Rising global inequality heightens risk of social chaos

RANVIR S. NAYAR December 10, 2021

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The World Inequality Report 2022 released earlier this week by the World Inequality Lab paints a dismal picture, with inequality continuing to rise and an increasing share of global wealth being captured by fewer people every year.
As much as 76 percent of global wealth is concentrated in the hands of just 1 percent of people, as the net worth of the super-rich has kept on rising over the past 25 years. In 1995, the top 0.01 percent of the world’s population had 7 percent of global wealth. In 2021, they hold as much as 11 percent. And this club has become ever more exclusive. To be in the top 0.01 percent of the global rich, one had to have $783,000 in 1995. Today, to be able to join this club, one has to have $18.9 million.


While inequality has existed ever since humanity came into being, the inequality of today and the past few decades is more worrying on several counts. First is that while until about the 1970s, there was greater inequality between nations, today there is much more inequality within countries, as the super-rich in nations such as India rub shoulders as equals with the richest in, say, the US.


Certainly, the negative effects of Western imperialism and colonialism across the world remain, as countries struggle to recover from the damage done by centuries of colonial rule, and pillaging of natural and national resources by Western nations.


But while governments may not be able to do much about addressing these issues, they ought to be worried about the impact of rising inequality at home.


In some regions, notably the Middle East and South Asia, the problem has reached worryingly high proportions. The World Inequality Report reveals that in the Middle East and North Africa, for example, the Top 10 percent of population holds 58 percent of national income, compared with Europe, where the Top 10 percent account for relatively modest 36 percent of national income.


As this shows, growing inequality is not inevitable, but more a function of the political choices made by governments that create the conditions for inequality. Indeed, Europe has managed to curb its inequality over the decades by consistently focusing its social efforts and budgets on the poorest parts of the populations, while in the US, Russia, India and in the MENA region, governments seem to have left the poor to their own fate, leading to the sharp spike in extreme poverty. This can be clearly seen in India, where almost 250 million people were pushed into extreme poverty in 2020 due to the government’s failure to reach out to them as the coronavirus pandemic hit the world.

While until about the 1970s, there was greater inequality between nations, today there is much more inequality within countries.

Ranvir S. Nayar

Governments ought to be worried about rising inequality for a simple reason. The aspirations of the global youth have risen manifold in the past decade or two, thanks in a major way to the rise of social media and its millions of posts every day of people showing off their new clothes, expensive meals or fabulous holidays. Thus, today’s poorer populations are hardly likely to blame their circumstances on fate and try to make ends meet. They could either rise up against the super-rich and the governments, or simply pack up and migrate to another country in search of better opportunities.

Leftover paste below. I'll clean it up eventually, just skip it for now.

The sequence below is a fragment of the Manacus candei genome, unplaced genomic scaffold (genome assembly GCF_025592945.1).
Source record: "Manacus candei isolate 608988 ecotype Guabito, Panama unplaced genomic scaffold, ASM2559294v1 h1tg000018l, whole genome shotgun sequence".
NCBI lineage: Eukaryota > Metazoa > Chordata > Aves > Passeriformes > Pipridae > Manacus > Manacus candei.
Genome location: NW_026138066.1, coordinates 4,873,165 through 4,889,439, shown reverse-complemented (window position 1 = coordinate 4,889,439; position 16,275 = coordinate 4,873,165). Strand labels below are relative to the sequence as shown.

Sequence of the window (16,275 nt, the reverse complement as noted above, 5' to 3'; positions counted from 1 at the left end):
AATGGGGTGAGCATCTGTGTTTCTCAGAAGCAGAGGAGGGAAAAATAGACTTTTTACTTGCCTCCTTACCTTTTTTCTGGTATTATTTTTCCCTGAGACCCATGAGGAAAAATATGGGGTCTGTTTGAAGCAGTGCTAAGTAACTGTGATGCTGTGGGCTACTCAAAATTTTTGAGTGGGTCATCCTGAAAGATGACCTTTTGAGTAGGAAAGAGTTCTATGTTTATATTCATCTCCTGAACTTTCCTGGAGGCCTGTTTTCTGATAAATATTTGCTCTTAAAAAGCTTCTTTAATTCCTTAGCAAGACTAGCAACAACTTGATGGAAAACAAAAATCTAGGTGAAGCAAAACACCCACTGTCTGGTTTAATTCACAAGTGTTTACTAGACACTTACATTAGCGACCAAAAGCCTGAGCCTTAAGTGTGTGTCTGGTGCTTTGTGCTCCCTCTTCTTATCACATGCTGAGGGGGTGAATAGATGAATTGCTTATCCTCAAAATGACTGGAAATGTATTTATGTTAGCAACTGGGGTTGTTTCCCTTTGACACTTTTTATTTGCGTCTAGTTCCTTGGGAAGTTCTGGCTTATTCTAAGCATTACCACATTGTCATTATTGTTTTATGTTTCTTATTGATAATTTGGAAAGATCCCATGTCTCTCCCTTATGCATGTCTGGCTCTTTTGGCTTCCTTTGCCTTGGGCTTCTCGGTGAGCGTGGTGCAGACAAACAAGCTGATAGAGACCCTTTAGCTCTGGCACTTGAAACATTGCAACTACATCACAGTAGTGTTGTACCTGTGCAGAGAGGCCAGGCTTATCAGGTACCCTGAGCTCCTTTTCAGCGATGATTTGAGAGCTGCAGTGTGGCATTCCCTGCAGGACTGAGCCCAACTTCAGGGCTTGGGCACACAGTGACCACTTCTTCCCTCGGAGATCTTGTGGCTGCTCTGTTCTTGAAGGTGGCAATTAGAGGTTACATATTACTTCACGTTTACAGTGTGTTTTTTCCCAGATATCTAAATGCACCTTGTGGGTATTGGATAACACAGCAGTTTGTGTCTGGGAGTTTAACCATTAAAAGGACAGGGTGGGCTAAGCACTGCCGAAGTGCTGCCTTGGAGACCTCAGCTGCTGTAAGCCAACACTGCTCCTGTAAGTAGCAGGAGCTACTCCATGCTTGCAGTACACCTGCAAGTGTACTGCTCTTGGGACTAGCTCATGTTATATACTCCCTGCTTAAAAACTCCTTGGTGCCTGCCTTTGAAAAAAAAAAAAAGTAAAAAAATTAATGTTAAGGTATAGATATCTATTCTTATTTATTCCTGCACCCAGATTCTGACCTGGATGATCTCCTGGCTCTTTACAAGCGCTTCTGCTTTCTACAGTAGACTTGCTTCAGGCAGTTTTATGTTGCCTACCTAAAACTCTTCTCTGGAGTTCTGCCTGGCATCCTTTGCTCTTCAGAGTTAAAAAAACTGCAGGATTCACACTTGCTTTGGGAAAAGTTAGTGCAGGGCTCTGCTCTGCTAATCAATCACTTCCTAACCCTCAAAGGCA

Both these effects are already being seen in many parts of the world. An increasing number of countries are witnessing widespread civil unrest, mostly linked to poor economic and social conditions. Protesters, seeking justice for the underprivileged, are also now a common sight at most large multilateral meetings, such as the G20 or IMF. And in over three dozen countries, mainly in the Middle East and Africa, the situation has deteriorated into civil war.


The second global impact of rising inequality can be seen in the form of millions of migrants trying to enter more prosperous and peaceful countries in order to escape the life of misery and poverty that they face at home.
Be it the Polish-Belarusian border, the Mediterranean Sea, or even the US-Mexico border, the pressure of migration does not seem to have eased, despite heightened vigilance and the deployment of thousands of border guards at the frontiers. The increased rush of migrants has led to hundreds of deaths, but nevertheless migrants will not stop trying to seek a better life since to remain at home is no less than a death sentence for many. This is bound to lead to heightened tensions between countries, creating even greater instability globally.


Governments, as well as multilateral financial institutions, need to address the issue of inequality by promoting much higher social expenditure and creating equal opportunities for the underprivileged to succeed. Over the past few decades governments have cut their social expenditure under various guises or excuses and focused on privatization as an alternate route to spread prosperity.


Unfortunately, privatization and excessive reliance on the private sector has led to the current crisis, as is evident from the huge gaps in salaries between the top management and the workers in most private firms, more so in countries where inequality has increased.


If governments and nations want to avoid social chaos across the globe, it is high time they reviewed their economic policies and priorities.

  • Ranvir S. Nayar is managing editor of Media India Group.

Disclaimer: Views expressed by writers in this section are their own and do not necessarily reflect Arab News’ point-of-view

source https://www.arabnews.com/node/1984746

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